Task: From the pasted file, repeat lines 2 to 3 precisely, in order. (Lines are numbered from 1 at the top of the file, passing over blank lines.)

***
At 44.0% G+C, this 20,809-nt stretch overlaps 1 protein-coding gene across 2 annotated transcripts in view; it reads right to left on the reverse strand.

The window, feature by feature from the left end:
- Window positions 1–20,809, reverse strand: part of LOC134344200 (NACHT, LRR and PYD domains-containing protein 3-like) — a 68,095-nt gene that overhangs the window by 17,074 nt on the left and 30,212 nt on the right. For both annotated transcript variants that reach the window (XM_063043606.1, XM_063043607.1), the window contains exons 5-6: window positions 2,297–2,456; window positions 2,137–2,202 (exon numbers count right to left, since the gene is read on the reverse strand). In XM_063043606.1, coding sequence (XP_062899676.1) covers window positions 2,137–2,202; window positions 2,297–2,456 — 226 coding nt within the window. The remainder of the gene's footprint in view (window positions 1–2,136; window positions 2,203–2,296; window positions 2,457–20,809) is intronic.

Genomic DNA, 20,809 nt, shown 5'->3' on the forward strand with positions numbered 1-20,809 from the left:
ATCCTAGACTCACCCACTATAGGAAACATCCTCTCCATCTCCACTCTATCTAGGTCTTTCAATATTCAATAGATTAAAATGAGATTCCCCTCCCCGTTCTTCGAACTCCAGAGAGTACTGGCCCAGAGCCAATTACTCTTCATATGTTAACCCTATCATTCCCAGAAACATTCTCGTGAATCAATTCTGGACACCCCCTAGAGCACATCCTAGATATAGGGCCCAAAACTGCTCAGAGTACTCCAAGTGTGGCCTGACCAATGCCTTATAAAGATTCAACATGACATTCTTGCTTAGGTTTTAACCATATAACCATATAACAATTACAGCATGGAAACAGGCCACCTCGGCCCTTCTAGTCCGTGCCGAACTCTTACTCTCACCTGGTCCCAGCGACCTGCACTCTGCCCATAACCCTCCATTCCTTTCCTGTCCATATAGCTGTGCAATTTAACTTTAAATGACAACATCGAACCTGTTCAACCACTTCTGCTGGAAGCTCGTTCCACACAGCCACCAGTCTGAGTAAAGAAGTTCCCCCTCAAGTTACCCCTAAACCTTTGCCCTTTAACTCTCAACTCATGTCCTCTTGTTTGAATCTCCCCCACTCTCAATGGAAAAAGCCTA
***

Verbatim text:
The window, feature by feature from the left end:
- Window positions 1–20,809, reverse strand: part of LOC134344200 (NACHT, LRR and PYD domains-containing protein 3-like) — a 68,095-nt gene that overhangs the window by 17,074 nt on the left and 30,212 nt on the right. For both annotated transcript variants that reach the window (XM_063043606.1, XM_063043607.1), the window contains exons 5-6: window positions 2,297–2,456; window positions 2,137–2,202 (exon numbers count right to left, since the gene is read on the reverse strand). In XM_063043606.1, coding sequence (XP_062899676.1) covers window positions 2,137–2,202; window positions 2,297–2,456 — 226 coding nt within the window. The remainder of the gene's footprint in view (window positions 1–2,136; window positions 2,203–2,296; window positions 2,457–20,809) is intronic.